“We’re just all very upset,” says Donna Hooper, president of the Seton Hill Association and an 18-year resident of the small midtown neighborhood located just west of Mount Vernon. “We were told [last year] by BGE that it wasn’t a done deal. And at this point it’s obvious to us that it’s been a done deal for a long time.”

One of the concerns shared by residents is that the substation could expose people to electromagnetic fields, invisible energy fields created by the flow of electrical currents. Electromagnetic energy is released from many common devices, such as cell phones and televisions, in low levels, and no studies definitively connect exposure to electromagnetic fields to health problems. However, some studies have noted a potential link between electromagnetic fields and some kinds of cancer, and health agencies in some states require that utility companies and governments use “prudent avoidance” to minimize unnecessary exposure to strong electromagnetic fields. Some Seton Hill residents say that, based on the proposed substation’s location in a densely populated residential area and BGE’s designs, which show 16 transformers on the substation’s perimeter, they are likely to be exposed to higher levels of electromagnetic energy than they’d like.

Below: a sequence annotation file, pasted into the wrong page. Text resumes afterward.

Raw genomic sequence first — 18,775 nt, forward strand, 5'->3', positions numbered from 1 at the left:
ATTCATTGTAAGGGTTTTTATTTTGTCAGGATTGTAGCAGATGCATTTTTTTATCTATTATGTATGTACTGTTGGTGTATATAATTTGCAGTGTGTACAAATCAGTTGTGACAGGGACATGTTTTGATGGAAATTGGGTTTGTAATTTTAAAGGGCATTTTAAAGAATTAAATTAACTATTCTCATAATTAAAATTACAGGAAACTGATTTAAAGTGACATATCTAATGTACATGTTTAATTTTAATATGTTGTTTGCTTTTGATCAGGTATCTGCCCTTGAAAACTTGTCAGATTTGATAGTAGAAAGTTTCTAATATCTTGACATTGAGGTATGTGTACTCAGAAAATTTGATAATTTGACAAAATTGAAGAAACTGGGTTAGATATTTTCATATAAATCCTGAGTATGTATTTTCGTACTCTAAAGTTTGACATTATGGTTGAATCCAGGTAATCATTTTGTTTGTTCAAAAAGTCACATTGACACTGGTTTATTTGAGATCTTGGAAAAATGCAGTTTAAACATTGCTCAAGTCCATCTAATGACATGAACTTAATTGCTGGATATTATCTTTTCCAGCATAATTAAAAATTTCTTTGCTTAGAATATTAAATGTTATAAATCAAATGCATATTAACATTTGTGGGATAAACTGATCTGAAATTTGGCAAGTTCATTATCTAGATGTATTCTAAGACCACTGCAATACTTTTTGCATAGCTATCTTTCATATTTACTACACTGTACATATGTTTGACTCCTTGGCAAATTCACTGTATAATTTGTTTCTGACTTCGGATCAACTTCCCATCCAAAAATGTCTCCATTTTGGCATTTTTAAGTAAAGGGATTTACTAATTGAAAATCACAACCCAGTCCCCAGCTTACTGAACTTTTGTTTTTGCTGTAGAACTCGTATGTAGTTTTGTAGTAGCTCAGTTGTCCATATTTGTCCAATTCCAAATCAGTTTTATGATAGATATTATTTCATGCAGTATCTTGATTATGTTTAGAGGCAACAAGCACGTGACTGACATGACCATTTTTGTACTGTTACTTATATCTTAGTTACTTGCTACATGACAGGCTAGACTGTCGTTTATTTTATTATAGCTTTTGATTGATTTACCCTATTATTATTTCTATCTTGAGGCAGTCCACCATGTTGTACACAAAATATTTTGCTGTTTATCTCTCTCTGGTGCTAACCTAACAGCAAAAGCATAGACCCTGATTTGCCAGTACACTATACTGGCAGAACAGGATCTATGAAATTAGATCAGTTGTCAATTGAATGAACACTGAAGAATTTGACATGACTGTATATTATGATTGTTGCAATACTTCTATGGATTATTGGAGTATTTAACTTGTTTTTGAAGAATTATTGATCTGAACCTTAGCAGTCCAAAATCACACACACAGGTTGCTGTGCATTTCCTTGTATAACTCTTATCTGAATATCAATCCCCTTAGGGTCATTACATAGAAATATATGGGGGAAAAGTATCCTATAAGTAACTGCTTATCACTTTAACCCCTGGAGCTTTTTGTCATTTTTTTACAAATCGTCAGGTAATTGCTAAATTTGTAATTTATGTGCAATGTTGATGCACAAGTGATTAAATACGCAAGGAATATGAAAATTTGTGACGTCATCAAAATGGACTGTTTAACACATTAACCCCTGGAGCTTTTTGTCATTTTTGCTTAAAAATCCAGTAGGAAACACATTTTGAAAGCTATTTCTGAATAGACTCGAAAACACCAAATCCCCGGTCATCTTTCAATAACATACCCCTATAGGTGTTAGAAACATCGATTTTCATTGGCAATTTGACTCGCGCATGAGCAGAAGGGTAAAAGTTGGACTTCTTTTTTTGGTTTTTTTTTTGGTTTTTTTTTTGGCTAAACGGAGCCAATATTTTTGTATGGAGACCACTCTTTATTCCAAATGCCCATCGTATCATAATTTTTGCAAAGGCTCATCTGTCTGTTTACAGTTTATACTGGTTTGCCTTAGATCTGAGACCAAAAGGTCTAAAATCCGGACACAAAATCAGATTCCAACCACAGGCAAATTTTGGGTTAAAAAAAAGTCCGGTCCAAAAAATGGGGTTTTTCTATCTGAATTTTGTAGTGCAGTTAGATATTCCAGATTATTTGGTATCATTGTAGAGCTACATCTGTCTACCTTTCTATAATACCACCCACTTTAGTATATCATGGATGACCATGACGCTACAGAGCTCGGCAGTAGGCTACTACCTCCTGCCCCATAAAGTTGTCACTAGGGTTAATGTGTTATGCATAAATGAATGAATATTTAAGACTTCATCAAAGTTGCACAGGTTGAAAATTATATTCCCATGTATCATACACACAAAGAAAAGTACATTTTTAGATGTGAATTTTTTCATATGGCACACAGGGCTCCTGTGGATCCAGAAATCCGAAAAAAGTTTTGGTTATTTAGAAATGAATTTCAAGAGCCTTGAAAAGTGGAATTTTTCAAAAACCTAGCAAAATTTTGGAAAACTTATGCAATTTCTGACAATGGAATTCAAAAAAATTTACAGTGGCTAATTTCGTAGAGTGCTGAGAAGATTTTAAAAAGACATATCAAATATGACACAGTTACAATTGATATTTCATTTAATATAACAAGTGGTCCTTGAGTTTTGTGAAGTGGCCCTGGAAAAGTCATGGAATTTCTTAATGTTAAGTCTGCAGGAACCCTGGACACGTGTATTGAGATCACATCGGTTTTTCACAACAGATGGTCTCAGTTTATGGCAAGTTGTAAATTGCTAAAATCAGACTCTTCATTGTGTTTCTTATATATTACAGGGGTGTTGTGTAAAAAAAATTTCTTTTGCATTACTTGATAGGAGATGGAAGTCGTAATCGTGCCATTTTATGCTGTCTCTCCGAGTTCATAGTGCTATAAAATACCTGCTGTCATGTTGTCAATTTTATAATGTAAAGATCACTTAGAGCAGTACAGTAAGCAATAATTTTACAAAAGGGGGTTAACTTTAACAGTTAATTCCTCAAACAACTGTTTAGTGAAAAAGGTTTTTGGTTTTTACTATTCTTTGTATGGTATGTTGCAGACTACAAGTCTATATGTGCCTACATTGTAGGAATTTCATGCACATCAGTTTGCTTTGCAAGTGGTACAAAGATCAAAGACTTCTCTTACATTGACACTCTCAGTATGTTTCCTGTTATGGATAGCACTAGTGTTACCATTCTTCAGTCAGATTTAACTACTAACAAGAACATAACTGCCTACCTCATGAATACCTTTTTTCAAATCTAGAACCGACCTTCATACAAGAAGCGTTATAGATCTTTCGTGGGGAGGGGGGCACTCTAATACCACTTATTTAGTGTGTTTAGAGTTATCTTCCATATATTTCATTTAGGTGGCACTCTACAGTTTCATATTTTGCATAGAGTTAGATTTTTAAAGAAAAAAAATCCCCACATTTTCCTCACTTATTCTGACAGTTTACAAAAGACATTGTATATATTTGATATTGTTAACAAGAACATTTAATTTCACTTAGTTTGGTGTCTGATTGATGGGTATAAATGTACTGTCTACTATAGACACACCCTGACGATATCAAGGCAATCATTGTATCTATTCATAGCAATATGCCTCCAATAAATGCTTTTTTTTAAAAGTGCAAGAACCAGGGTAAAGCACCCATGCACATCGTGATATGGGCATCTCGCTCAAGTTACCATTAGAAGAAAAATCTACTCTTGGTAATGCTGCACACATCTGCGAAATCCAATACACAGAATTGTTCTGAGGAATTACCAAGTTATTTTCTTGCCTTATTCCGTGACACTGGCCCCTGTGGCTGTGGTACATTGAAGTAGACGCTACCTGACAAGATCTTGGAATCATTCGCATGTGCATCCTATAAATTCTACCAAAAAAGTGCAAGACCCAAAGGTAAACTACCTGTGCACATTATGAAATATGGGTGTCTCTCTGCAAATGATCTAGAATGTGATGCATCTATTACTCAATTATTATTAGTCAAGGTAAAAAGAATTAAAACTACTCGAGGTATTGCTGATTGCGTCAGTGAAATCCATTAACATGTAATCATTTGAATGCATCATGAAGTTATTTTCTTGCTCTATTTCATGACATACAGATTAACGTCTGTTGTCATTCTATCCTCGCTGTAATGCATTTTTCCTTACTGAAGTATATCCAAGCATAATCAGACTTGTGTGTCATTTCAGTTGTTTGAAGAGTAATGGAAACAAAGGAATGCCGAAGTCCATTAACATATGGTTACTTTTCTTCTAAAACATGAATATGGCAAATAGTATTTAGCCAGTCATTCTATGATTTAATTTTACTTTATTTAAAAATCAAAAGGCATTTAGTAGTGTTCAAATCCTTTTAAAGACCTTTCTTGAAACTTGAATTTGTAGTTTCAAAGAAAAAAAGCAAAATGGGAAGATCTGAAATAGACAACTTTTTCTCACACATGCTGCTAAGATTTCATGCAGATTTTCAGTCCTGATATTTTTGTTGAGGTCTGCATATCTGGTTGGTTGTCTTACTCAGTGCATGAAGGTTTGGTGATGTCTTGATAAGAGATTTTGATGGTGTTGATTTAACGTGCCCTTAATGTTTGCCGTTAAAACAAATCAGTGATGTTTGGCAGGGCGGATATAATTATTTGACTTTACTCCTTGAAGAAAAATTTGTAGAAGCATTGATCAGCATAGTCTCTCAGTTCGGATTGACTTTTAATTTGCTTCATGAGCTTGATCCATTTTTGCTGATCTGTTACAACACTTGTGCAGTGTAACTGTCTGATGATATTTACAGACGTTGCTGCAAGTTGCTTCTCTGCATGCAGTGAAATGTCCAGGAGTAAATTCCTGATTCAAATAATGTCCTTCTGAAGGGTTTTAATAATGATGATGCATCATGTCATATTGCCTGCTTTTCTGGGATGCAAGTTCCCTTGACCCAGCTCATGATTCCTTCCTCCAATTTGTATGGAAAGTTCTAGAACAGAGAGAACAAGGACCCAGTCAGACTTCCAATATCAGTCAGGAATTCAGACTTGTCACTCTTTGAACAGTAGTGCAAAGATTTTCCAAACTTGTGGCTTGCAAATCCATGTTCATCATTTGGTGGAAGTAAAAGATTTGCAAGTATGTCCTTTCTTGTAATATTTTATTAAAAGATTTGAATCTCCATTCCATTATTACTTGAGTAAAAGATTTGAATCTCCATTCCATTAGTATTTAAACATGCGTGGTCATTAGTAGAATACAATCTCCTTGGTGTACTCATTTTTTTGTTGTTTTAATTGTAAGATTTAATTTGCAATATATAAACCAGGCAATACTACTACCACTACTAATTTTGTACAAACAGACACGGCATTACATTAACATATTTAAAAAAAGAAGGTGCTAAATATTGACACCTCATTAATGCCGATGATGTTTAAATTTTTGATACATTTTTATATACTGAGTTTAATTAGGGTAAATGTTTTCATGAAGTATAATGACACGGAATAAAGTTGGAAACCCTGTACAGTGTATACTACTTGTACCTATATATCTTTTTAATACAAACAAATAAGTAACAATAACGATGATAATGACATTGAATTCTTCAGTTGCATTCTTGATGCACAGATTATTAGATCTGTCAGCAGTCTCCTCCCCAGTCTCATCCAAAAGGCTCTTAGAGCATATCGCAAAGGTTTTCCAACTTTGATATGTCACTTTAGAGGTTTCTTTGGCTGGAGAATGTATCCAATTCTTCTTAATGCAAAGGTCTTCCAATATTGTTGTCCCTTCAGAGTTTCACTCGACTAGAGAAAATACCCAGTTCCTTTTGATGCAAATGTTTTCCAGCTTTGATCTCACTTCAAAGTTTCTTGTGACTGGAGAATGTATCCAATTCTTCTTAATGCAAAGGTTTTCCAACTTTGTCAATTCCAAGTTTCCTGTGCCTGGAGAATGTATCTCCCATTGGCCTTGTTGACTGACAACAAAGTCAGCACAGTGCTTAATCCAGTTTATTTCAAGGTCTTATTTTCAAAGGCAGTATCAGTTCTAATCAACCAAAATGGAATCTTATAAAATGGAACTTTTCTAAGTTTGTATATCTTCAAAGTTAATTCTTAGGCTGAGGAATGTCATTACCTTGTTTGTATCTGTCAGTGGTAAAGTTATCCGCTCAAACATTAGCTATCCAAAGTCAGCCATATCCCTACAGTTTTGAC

“Electromagnetic fields cannot be contained,” Seton Hill resident Elissa O’Loughlin says. “It’s just like walking through a cloud of smoke. If you’re walking down the street and you see the cloud, you’re not going to walk through it. That’s prudent avoidance. But you can’t see electromagnetic fields. We asked BGE if they could reduce the footprint of this site by backing all of the facilities up into the center, concentrating it into the center of the site, and they said no, there’s barely enough room to put in the equipment they need to.”

Residents also say that BGE has yet to alleviate their fears about what these two stations will look like—they are supposed to be hidden behind a tall wall, but the main substation will be 30 feet tall. And Hooper says it’s possible that the stations’ very existence in Seton Hill could hurt property values, since few people want to live next to a utility site. Right now the site is an abandoned vacant space in the neighborhood, which BGE has owned but not kept up for many years. Though putting a substation on it would put it to use, it’s not the kind of use residents think is appropriate.